Turkish President Recep Tayyip Erdogan said that he has no plans for a federal system in Turkey, the Anadolu news agency reported. The statement was made on Friday, ahead of Sunday’s historic referendum.
A federal system “is not on our agenda, it will not be,” Erdogan said during a rally in the central Turkish province of Konya. “We are the greatest advocate of the unitary structure of Turkey,” he added.
As the news agency noted, Turkey is a unitary country, which has not had regional administration with executive powers since the moment of the republic’s establishment in 1923.
The Erdogan’s statements were made just after leader of the Nationalist Movement Party (MHP), Devlet Bahceli, had expressed his concern over allegations that the Turkish government has plans to move the country towards a federal system after the constitutional referendum, which is scheduled on April 16.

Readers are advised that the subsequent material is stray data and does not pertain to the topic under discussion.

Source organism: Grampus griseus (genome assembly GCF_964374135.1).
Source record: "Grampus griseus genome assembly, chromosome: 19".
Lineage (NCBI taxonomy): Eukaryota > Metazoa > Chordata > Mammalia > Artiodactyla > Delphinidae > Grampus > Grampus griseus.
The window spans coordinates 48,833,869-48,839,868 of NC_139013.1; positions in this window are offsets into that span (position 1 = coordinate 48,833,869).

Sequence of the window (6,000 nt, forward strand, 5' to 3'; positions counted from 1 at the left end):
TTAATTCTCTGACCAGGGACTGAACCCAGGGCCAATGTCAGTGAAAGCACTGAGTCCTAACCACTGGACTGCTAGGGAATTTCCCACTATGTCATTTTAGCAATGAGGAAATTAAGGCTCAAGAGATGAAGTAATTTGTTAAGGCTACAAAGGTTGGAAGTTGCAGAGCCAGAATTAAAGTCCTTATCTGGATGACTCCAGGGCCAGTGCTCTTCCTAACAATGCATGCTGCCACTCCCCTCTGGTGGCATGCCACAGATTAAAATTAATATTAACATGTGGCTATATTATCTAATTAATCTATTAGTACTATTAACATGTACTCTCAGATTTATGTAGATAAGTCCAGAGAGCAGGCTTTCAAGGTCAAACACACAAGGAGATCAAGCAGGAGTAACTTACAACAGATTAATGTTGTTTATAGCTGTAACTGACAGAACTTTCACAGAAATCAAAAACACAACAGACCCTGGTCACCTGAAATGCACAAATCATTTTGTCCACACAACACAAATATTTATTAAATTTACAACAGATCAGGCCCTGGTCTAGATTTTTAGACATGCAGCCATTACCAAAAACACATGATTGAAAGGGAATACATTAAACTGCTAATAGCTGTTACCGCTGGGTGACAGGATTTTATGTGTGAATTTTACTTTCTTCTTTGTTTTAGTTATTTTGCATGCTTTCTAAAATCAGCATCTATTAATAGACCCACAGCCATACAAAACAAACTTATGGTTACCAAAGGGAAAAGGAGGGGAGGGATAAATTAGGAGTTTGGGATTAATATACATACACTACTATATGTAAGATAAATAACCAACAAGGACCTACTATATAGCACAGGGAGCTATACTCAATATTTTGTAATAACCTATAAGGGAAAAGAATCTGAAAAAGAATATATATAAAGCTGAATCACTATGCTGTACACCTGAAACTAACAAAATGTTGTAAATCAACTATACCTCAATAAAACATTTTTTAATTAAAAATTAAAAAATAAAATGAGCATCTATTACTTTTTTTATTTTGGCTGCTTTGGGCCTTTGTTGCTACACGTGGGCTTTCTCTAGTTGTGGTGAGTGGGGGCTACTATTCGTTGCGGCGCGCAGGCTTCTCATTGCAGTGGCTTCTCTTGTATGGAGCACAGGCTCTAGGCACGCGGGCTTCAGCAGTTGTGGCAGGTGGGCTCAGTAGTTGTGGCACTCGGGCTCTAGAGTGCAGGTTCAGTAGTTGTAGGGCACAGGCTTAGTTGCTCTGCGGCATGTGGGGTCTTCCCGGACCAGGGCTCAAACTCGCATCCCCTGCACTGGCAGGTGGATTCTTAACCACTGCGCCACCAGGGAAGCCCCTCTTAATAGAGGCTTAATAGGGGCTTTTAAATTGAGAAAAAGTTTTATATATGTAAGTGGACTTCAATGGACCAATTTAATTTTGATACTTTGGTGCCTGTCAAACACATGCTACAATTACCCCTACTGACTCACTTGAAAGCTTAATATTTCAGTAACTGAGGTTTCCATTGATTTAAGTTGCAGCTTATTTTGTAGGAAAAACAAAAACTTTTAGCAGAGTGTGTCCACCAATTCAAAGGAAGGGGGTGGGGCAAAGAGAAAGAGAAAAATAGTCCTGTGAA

The country’s ruling Justice and Development (AK) Party and the MHP support the constitutional changes, which should shift Turkey’s current parliamentary system towards a presidential one, abolishing the Prime Ministry.
Earlier on Friday, Turkish Prime Minister Binali Yildirim also denied any information about plans for a federal system and noted that he would resign from all positions, held by him, if the post-referendum constitution led to such a move.
As the news agency stressed, on Thursday, Erdogan himself said about the allegations and noted that remarks of one of his aides had been “twisted.”